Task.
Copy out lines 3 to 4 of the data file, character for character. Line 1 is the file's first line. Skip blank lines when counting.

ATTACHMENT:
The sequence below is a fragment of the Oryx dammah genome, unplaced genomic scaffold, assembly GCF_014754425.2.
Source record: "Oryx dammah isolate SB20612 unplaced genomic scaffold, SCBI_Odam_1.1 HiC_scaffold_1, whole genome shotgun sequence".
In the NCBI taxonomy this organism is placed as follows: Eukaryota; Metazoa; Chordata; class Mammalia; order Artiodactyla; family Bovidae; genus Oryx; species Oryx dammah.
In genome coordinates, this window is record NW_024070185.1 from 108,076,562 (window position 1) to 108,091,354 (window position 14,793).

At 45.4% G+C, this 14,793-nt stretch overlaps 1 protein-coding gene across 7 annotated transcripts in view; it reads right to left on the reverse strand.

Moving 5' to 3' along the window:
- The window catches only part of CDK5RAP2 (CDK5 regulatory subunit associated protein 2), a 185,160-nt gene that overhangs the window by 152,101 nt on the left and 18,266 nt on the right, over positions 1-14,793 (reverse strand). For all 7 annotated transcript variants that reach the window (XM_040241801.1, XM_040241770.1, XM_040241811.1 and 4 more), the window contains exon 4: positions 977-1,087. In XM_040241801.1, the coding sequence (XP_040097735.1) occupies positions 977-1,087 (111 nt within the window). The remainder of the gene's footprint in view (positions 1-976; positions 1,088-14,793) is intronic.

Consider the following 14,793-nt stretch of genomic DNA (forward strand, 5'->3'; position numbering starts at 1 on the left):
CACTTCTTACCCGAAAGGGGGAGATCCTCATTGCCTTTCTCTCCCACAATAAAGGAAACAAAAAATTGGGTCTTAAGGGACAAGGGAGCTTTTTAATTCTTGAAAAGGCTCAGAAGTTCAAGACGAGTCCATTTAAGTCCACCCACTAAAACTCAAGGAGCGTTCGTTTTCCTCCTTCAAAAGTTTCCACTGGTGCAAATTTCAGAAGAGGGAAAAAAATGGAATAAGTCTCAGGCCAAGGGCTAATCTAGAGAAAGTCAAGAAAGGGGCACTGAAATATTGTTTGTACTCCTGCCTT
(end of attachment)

In the NCBI taxonomy this organism is placed as follows: Eukaryota; Metazoa; Chordata; class Mammalia; order Artiodactyla; family Bovidae; genus Oryx; species Oryx dammah.
In genome coordinates, this window is record NW_024070185.1 from 108,076,562 (window position 1) to 108,091,354 (window position 14,793).